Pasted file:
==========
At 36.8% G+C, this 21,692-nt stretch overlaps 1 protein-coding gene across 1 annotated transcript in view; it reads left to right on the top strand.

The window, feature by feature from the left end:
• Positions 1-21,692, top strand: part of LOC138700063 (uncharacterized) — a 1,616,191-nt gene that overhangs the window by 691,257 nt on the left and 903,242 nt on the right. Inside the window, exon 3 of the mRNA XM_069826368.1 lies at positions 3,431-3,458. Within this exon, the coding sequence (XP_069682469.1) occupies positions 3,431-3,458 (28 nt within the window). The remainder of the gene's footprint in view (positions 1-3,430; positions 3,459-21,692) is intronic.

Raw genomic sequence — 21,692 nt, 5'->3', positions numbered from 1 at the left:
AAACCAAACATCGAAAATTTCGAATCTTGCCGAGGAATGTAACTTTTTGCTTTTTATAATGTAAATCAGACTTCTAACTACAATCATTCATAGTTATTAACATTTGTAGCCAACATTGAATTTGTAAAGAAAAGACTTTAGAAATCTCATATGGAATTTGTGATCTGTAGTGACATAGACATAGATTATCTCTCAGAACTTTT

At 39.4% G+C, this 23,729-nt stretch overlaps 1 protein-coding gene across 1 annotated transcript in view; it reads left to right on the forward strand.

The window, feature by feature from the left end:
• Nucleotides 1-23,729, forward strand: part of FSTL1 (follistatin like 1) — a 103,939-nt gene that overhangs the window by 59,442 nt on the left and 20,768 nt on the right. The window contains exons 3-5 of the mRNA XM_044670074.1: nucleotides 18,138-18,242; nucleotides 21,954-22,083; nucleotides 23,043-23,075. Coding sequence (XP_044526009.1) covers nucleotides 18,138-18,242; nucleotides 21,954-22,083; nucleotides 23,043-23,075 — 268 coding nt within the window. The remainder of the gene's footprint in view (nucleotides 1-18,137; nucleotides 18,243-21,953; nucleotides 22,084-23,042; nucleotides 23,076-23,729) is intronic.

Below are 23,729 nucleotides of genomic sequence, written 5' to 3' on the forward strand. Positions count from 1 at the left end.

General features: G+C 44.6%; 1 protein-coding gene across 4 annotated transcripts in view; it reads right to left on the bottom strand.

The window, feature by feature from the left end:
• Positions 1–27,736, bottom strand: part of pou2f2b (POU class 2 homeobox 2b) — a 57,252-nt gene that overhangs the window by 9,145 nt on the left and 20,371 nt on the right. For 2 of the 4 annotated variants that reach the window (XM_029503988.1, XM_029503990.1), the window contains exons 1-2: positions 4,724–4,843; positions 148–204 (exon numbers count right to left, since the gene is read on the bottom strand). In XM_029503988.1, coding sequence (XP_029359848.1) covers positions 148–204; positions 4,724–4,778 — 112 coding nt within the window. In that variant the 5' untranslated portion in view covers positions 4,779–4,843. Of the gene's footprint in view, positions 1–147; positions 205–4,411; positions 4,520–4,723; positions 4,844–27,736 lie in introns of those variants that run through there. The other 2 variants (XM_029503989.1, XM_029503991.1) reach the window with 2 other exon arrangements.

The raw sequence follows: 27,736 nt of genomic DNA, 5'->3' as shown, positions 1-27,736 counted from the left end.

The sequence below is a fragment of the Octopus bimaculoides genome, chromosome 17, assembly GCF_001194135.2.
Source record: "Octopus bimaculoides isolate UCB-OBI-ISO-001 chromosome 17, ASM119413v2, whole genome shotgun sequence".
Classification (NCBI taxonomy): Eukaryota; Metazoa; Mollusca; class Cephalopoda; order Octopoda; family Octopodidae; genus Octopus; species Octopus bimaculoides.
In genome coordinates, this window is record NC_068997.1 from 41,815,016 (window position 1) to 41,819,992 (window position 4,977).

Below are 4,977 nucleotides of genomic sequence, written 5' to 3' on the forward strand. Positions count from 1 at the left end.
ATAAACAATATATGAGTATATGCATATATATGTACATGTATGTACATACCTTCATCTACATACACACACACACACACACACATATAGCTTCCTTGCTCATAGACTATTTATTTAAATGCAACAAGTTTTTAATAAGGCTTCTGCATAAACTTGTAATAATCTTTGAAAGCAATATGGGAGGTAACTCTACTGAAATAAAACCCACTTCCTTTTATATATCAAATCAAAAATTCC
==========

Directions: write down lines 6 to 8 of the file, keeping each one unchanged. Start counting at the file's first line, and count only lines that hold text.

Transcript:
At 39.4% G+C, this 23,729-nt stretch overlaps 1 protein-coding gene across 1 annotated transcript in view; it reads left to right on the forward strand.

The window, feature by feature from the left end:
• Nucleotides 1-23,729, forward strand: part of FSTL1 (follistatin like 1) — a 103,939-nt gene that overhangs the window by 59,442 nt on the left and 20,768 nt on the right. The window contains exons 3-5 of the mRNA XM_044670074.1: nucleotides 18,138-18,242; nucleotides 21,954-22,083; nucleotides 23,043-23,075. Coding sequence (XP_044526009.1) covers nucleotides 18,138-18,242; nucleotides 21,954-22,083; nucleotides 23,043-23,075 — 268 coding nt within the window. The remainder of the gene's footprint in view (nucleotides 1-18,137; nucleotides 18,243-21,953; nucleotides 22,084-23,042; nucleotides 23,076-23,729) is intronic.